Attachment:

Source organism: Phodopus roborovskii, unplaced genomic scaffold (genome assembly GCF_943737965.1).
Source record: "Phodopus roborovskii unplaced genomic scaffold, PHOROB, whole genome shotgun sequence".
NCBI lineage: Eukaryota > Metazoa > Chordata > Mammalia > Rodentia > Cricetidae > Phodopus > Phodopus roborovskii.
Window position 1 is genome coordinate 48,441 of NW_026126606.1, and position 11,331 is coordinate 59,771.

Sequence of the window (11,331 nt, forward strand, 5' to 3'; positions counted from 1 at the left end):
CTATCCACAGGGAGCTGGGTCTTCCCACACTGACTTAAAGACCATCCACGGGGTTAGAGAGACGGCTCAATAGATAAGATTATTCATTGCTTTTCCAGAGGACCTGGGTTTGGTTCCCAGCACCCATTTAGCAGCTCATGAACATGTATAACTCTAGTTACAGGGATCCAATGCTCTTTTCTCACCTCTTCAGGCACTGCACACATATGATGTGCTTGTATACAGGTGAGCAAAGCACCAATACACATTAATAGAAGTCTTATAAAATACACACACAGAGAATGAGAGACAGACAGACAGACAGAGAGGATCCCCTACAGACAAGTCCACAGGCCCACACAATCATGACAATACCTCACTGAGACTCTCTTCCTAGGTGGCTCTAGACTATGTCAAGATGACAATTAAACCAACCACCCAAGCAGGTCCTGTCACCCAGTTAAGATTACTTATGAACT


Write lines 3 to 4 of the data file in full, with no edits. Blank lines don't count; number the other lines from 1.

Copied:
NCBI lineage: Eukaryota > Metazoa > Chordata > Mammalia > Rodentia > Cricetidae > Phodopus > Phodopus roborovskii.
Window position 1 is genome coordinate 48,441 of NW_026126606.1, and position 11,331 is coordinate 59,771.